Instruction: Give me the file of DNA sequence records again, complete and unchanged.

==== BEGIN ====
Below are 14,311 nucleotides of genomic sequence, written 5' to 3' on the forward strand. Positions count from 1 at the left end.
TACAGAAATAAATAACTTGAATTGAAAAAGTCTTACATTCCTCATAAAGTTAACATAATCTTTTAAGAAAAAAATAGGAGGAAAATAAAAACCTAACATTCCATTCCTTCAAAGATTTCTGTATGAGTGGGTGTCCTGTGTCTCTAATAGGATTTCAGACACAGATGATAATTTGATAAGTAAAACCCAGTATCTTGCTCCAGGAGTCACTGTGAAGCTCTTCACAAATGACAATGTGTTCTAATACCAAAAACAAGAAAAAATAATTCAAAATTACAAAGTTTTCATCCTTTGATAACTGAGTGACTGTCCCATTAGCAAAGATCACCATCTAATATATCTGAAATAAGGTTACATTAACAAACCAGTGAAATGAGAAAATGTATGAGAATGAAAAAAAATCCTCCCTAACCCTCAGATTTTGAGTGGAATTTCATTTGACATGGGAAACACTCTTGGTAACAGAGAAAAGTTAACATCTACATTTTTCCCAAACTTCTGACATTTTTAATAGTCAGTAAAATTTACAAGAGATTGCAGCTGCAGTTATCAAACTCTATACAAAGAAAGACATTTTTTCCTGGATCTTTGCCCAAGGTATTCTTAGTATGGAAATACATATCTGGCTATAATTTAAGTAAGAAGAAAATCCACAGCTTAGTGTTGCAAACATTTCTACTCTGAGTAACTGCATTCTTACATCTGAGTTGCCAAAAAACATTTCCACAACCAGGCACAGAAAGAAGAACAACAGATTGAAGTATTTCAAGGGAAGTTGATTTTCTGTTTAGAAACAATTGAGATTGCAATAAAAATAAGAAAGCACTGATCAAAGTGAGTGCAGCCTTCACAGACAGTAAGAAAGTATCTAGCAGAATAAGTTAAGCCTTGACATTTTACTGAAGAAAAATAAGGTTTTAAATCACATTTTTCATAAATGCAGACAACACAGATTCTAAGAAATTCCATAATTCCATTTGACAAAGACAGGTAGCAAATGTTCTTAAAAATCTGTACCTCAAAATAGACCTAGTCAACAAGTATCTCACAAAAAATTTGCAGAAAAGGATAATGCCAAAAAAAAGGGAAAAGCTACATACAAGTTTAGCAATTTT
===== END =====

Below are 14,311 nucleotides of genomic sequence, written 5' to 3' on the forward strand. Positions count from 1 at the left end.
TACAGAAATAAATAACTTGAATTGAAAAAGTCTTACATTCCTCATAAAGTTAACATAATCTTTTAAGAAAAAAATAGGAGGAAAATAAAAACCTAACATTCCATTCCTTCAAAGATTTCTGTATGAGTGGGTGTCCTGTGTCTCTAATAGGATTTCAGACACAGATGATAATTTGATAAGTAAAACCCAGTATCTTGCTCCAGGAGTCACTGTGAAGCTCTTCACAAATGACAATGTGTTCTAATACCAAAAACAAGAAAAAATAATTCAAAATTACAAAGTTTTCATCCTTTGATAACTGAGTGACTGTCCCATTAGCAAAGATCACCATCTAATATATCTGAAATAAGGTTACATTAACAAACCAGTGAAATGAGAAAATGTATGAGAATGAAAAAAAATCCTCCCTAACCCTCAGATTTTGAGTGGAATTTCATTTGACATGGGAAACACTCTTGGTAACAGAGAAAAGTTAACATCTACATTTTTCCCAAACTTCTGACATTTTTAATAGTCAGTAAAATTTACAAGAGATTGCAGCTGCAGTTATCAAACTCTATACAAAGAAAGACATTTTTTCCTGGATCTTTGCCCAAGGTATTCTTAGTATGGAAATACATATCTGGCTATAATTTAAGTAAGAAGAAAATCCACAGCTTAGTGTTGCAAACATTTCTACTCTGAGTAACTGCATTCTTACATCTGAGTTGCCAAAAAACATTTCCACAACCAGGCACAGAAAGAAGAACAACAGATTGAAGTATTTCAAGGGAAGTTGATTTTCTGTTTAGAAACAATTGAGATTGCAATAAAAATAAGAAAGCACTGATCAAAGTGAGTGCAGCCTTCACAGACAGTAAGAAAGTATCTAGCAGAATAAGTTAAGCCTTGACATTTTACTGAAGAAAAATAAGGTTTTAAATCACATTTTTCATAAATGCAGACAACACAGATTCTAAGAAATTCCATAATTCCATTTGACAAAGACAGGTAGCAAATGTTCTTAAAAATCTGTACCTCAAAATAGACCTAGTCAACAAGTATCTCACAAAAAATTTGCAGAAAAGGATAATGCCAAAAAAAAGGGAAAAGCTACATACAAGTTTAGCAATTTT